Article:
To describe the evolution of a system, we must prescribe how the future depends on the present or the past. Two major examples of such descriptions are differential equations and recurrent sequences. When a piece of randomness is added, it leads to stochastic differential equations (which are beyond the scope of this book) and stochastic recurrent sequences (SRS), which we already studied in Chapter 2. Among SRS, Markov chains are the most salient category. Behind a seemingly simple description lies a mathematical tool which is quite efficient for applications and rich of many properties.

Remember that it is recommended to read section A.1.1.

Consider a sequence of random variables *X* = (*X _{n}*,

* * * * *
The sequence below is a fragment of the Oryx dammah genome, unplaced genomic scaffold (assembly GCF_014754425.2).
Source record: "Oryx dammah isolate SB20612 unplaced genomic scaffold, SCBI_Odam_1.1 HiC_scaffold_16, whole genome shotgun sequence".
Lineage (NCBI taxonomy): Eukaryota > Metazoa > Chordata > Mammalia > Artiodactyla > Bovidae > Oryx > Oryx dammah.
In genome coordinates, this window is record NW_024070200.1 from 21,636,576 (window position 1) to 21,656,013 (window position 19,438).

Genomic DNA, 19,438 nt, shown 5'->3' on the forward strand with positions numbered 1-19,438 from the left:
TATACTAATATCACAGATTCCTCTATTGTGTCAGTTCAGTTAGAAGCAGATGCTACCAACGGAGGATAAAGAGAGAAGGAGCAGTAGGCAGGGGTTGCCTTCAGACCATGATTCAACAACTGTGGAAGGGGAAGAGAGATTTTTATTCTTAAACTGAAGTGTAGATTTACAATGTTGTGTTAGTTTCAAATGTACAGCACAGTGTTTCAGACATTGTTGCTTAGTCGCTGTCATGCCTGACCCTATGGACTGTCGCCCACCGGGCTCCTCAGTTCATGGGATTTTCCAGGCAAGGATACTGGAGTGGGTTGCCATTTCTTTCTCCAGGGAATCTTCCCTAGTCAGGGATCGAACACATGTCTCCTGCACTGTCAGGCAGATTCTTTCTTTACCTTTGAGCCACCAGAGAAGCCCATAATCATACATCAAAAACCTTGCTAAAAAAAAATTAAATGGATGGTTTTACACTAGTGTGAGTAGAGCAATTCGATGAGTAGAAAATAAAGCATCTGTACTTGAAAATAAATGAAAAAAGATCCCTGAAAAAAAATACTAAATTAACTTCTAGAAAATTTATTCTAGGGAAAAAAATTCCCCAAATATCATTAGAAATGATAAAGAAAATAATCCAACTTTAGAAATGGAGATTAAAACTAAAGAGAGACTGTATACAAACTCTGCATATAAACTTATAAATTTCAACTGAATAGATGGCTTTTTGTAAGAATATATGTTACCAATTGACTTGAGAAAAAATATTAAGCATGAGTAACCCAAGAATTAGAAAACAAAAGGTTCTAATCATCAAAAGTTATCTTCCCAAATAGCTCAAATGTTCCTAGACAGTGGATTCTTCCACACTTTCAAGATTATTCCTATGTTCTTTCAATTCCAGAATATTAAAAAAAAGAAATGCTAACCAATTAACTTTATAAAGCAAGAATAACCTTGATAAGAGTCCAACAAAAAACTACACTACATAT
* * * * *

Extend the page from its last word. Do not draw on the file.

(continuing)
Trajectories of *X* are elements of *E*^{N}, that is to say sequences of elements of *E*. The shift (see section A) is then defined by

This shift is the non-bijective restriction to *E*^{N} of the bijective flow defined on *E*^{Z}in section 2.1. As with the flow, we need to define the *n*th iteration of *θ*, denoted as *θ*,^{n}and defined by

From now on, we identify *θ* and *θ*^{1}.

DEFINITION 3.1.– *The sequence X is a Markov chain when for any n* ≤ *m, theσ-field ...*

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